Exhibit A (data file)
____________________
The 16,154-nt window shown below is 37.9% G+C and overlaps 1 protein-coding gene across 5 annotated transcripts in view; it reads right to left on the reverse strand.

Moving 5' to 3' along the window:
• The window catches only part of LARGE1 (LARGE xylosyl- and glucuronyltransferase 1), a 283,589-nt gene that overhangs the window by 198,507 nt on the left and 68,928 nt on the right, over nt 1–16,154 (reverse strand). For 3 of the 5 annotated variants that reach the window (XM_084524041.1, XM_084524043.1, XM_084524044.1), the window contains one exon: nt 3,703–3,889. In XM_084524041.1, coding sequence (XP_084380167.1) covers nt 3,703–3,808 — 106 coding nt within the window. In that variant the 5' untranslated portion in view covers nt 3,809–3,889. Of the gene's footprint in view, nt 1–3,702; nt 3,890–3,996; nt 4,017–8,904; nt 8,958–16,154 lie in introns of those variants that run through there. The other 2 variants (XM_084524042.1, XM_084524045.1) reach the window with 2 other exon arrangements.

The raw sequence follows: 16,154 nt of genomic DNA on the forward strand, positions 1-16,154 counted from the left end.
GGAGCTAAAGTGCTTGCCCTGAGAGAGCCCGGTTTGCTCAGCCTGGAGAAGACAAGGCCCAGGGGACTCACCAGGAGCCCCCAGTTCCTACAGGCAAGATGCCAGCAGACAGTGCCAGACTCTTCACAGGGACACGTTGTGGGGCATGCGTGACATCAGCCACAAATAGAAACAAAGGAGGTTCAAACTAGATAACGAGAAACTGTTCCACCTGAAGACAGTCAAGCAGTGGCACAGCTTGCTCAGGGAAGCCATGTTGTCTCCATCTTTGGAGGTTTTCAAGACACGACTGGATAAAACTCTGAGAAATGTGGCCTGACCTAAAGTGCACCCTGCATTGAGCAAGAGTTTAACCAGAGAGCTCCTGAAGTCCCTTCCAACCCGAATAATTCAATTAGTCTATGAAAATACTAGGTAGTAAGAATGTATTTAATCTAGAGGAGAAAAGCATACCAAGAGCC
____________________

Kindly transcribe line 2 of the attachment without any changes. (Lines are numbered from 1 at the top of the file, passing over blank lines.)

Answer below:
Moving 5' to 3' along the window: